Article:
OCTOBER: Epiphany OR It began in an elevator…

NOVEMBER: Ancestral Gems OR Drought

DECEMBER: Photograph OR Ambiguity

Send all submissions to sicklitsubmissions@gmail.com and specify your theme in the subject line. Just as a refresher, we are open to all types of submissions, including fiction, flash fiction, poetry, essays, art and photography.

I can’t wait to read your submissions!

Let’s get inspired today!

Cheers,

Peace and Love,

Kelly Fitzharris Coody

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Submissions? Yes, please.

I know, I know, I originally said we were closed to all non-solicited submissions until January 31st. I changed my mind. We have a themed month coming up, Kate Jones’s “Invisibility” theme for February. If you know anything about me or SLM, you’ll know that I will encourage you to interpret this loosely, much like I interpret the bible (haha?). Invisibility can be the way you feel when you’re hurting or depressed; the way that people seem to flee when they see you coming and you’re in a bad mood. It can also be the way we’re treated as women sometimes, especially when it comes to the workplace and our children. It can be interpreted into a horror story. Invisibility is such a great theme because it encompasses SO MANY other themes. So, at this time, if you have not been invited to submit or have not been previously published by SLM, you MAY SUBMIT FOR THE THEME OF INVISIBILITY. (Please send all submissions to me directly at kelly.fitzharris@gmail.com )

It may sound comical, but I got my latest bit of writing inspiration from an episode of Arthur that my kids were watching yesterday. One of the characters, Sue Ellen, met the author of Coraline.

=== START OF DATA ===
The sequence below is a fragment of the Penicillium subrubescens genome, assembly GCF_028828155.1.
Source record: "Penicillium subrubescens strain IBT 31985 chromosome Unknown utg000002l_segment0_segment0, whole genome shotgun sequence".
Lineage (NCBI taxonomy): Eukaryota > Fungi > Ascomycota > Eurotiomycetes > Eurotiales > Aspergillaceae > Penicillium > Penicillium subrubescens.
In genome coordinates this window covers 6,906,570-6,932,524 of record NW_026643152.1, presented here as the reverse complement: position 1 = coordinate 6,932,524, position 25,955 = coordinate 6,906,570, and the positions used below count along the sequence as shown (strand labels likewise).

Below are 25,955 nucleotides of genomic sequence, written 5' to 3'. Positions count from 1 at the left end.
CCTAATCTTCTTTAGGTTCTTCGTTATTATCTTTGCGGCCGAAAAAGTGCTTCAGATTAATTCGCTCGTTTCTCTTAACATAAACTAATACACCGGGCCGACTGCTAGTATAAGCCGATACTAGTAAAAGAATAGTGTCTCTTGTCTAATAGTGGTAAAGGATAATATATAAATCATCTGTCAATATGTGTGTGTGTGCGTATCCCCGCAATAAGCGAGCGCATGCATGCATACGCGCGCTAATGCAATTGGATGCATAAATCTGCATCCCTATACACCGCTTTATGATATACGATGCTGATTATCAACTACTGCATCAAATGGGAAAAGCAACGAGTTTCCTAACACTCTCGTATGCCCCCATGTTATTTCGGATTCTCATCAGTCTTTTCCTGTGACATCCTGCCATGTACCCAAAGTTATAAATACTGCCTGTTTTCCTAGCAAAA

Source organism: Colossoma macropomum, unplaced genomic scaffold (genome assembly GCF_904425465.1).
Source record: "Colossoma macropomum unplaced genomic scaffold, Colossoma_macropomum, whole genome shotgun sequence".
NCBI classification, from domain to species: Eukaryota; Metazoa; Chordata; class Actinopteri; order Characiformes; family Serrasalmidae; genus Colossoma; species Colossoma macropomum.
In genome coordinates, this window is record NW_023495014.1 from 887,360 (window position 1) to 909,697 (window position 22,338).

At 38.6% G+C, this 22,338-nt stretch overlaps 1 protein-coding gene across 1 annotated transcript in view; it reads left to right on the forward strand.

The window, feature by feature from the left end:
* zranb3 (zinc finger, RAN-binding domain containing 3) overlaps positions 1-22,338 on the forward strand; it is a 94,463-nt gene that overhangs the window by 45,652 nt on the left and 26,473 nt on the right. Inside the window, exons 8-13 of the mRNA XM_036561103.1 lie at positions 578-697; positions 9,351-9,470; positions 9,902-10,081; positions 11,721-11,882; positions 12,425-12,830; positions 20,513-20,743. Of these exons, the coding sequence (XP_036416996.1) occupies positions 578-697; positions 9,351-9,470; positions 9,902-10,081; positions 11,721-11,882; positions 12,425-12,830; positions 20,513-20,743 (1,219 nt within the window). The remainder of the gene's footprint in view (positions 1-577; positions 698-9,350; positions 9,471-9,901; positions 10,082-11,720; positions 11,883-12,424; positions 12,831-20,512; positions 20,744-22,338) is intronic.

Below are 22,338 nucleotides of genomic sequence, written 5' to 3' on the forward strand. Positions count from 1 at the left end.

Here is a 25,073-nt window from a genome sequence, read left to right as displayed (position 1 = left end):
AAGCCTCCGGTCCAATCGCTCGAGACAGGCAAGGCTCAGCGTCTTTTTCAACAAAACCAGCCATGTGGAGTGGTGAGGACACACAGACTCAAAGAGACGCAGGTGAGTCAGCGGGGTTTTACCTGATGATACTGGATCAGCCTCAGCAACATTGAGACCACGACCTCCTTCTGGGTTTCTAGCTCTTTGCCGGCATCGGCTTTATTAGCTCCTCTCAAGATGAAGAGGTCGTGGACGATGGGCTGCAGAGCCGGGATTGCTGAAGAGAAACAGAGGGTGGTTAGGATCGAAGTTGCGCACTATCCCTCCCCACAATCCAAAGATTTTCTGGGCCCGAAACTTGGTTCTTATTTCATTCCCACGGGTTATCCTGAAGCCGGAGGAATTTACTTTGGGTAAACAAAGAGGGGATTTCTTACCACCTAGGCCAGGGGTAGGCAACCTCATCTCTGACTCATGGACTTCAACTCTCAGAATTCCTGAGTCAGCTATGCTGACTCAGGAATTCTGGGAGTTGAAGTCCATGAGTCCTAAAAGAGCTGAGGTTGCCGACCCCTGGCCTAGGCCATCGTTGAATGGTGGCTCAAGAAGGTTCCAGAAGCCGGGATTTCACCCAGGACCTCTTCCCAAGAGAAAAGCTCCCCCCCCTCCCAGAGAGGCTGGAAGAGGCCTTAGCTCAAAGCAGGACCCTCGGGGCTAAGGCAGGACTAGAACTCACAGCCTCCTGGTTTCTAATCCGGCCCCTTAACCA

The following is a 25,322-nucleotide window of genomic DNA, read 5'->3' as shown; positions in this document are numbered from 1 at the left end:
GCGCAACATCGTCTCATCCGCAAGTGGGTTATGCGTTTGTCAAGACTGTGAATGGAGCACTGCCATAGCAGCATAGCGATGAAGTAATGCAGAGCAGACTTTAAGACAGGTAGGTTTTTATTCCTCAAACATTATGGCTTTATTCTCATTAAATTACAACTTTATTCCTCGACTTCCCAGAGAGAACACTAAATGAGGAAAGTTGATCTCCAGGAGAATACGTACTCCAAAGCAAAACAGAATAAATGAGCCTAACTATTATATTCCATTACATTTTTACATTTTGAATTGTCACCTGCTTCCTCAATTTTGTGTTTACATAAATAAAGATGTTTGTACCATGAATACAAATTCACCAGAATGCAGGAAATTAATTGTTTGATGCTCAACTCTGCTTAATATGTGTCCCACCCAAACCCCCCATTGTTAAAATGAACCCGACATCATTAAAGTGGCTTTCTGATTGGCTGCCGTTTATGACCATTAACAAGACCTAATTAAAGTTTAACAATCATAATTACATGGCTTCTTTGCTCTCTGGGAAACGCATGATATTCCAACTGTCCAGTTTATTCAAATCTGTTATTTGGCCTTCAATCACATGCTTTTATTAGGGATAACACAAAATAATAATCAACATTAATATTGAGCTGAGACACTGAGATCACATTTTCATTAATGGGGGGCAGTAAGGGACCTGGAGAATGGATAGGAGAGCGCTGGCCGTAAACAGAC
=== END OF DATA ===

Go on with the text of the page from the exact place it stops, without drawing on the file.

He told her that everyone has a story to tell; everyone’s story is unique.

She had a concern. “But some people don’t like it.”

“Not everyone will like your story,” he said. So true. “But your story still needs to be told. It needs to be heard. And it will eventually find the right audience.”

I was standing in the kitchen scrubbing old oatmeal out of not one, but THREE bowls (hell might be cleaning old oatmeal out of bowls, I’m fairly certain) when I heard this, not thinking much of it.

But the more that it sank in, the more riled up I got.

I woke up this morning with the words still stuck in my head.

As a writer myself (and journalist and editor), I’m GREAT at inspiring you guys to send in your writing and boosting you up. However, am I so great at doing the same for myself? Not really. When I see the numbers that my own fiction gets compared to some of yours, I can’t lie and say that it doesn’t bother me or discourage me, as silly as that may sound.

There’s never a rhyme or reason necessarily when a piece of art, poetry, fiction, etc, gets hardly any views versus getting a lot of views.

Most often, the hardest advice to follow is your own.

Give me a piece of writing that came from the heart that needs a few semicolons instead of commas ANY DAY over a piece of over-edited, mass-marketed CRAP. I’m serious. When I call myself the editor, I’m not saying that to self-glorify. I edit a lot of the work that you read on here; and that’s OKAY. That’s how it’s supposed to be. Don’t call yourself an editor if all you did was copy and paste it and ADD typos. (It’s happened to me.)

ALL OF YOU are contributors to a truly one-of-a-kind, passionate, transparent publication that is unapologetic for what it is. And I continuously find myself humbled and honored to be at the receiving end of your submissions. As I’ve said a million times and will say a million times more, I don’t understand the editors who seem like they hate their jobs. When my inbox is inundated with submissions, I am happy. That means that things are going well.

Having too much content to choose from is a gift from the gods! It’s not a burden. And the moment that it becomes a burden is the moment that I think the editor job is no longer the right job for you. It’s true. Even for me.

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Peace and Love, SLM team 🙂

Cheers!

Your loving editor,

Kelly Fitzharris Coody